Most Nalgene bottles are designed to be able to stand up to boiling water.
Today, many hikers and others recognize the distinctive appearance of Nalgene-branded bottles. Its laboratory pedigree is still suggested by the markings, in hundreds of millilitres, of the volume contained. The materials resist stains and odors absorption, and can be filled with boiling water.
Screw-in filters, which allow the user to add coffee grounds or tea, pour boiling water over the contents, seal the lid, and brew the beverage.
Another widely available Nalgene Outdoor product is a 650 ml (22 fl oz) "All-Terrain" or "bike" bottle. The bottle itself is made from low-density polyethylene (LDPE), and its screw top has two moving parts: a drinking nozzle that seals until snapped open by pulling on it, and a hinged Lexan dome, that when closed both snaps the nozzle closed and protects the nozzle against contamination. Unlike traditional Nalgene containers, this item can be damaged and potentially ruined by filling it with very hot water.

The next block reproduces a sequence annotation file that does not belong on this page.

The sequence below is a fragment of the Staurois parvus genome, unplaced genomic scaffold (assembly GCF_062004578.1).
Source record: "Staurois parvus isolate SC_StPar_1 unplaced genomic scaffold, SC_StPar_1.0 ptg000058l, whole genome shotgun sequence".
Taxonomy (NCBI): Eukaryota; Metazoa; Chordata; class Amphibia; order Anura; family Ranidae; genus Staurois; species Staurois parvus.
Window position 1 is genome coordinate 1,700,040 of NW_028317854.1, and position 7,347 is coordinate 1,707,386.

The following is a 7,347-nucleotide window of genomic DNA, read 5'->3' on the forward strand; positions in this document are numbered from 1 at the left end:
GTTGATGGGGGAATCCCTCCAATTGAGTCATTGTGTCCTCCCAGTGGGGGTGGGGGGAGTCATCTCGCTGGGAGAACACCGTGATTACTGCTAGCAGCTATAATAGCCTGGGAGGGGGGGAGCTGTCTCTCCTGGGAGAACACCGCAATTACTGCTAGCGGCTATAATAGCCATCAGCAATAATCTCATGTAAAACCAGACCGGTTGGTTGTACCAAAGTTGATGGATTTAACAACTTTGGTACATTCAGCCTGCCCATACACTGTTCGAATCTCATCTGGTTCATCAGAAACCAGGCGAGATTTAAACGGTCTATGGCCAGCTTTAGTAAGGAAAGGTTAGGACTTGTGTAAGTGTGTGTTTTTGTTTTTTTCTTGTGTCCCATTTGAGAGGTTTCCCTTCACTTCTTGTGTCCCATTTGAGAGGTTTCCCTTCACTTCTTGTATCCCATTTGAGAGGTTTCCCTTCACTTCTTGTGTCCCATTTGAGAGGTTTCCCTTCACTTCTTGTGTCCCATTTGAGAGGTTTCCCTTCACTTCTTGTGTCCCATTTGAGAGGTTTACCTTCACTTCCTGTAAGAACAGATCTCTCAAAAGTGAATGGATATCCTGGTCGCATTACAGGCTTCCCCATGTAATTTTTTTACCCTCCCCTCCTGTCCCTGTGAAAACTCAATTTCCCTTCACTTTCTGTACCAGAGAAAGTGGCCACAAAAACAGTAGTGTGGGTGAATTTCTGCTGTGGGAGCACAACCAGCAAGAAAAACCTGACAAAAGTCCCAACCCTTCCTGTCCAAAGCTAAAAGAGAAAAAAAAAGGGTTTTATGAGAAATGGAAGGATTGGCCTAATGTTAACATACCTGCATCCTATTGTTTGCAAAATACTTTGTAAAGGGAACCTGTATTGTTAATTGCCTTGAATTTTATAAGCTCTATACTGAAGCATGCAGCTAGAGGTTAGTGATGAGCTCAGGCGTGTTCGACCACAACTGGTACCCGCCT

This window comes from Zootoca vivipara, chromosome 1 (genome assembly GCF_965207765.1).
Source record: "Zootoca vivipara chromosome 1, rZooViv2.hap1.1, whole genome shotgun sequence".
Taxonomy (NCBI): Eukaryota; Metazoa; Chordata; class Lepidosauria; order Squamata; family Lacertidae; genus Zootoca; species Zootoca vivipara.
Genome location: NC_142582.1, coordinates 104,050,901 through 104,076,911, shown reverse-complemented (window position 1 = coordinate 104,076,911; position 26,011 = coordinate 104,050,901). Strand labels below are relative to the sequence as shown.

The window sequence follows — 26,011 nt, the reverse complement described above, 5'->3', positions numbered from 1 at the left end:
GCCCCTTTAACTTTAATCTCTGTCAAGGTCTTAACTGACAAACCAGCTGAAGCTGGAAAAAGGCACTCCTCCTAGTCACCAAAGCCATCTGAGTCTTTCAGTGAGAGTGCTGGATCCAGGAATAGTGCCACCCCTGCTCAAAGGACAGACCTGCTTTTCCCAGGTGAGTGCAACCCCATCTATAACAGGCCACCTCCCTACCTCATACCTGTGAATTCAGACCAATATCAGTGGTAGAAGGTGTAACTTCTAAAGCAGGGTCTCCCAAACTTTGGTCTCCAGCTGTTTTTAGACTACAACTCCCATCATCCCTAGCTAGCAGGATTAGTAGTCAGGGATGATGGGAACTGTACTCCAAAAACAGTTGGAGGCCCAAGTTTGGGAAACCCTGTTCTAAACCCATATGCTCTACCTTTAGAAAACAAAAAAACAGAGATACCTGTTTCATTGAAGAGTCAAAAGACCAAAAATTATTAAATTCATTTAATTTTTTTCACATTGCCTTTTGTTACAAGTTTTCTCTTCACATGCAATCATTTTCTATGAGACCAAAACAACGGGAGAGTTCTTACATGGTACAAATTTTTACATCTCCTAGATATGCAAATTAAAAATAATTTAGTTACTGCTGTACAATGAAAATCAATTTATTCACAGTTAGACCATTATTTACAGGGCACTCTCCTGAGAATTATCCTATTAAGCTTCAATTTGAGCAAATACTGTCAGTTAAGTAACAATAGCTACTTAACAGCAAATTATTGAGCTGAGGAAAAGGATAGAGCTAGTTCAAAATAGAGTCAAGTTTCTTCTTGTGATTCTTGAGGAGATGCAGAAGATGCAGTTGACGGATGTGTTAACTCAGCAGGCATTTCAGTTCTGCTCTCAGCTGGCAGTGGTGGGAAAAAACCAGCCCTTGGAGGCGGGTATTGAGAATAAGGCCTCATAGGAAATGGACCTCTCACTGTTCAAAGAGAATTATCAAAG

It is true that Nalgene bottles used to have BPA, but Nalgene phased out those products in 2008.
On the same date, Nalgene announced it would phase out production of its Outdoor line of polycarbonate containers containing the chemical bisphenol A (BPA). Nalgene subsequently adopted Tritan, a BPA-free copolyester made by Eastman Chemical, as a substitute.
and at the same time it looks like even the non BPA free bottles did not leach significant amounts of BPA.
Hundreds of studies have been conducted since this time and have shown that
under normal use conditions (anywhere from freezing to a hot day), BPA does not
leach from the polycarbonatein detectable amounts.
This confirms other studies that show BPA does not
leach from polycarbonateplastic in doses that will
cause harm, even under the most extreme conditions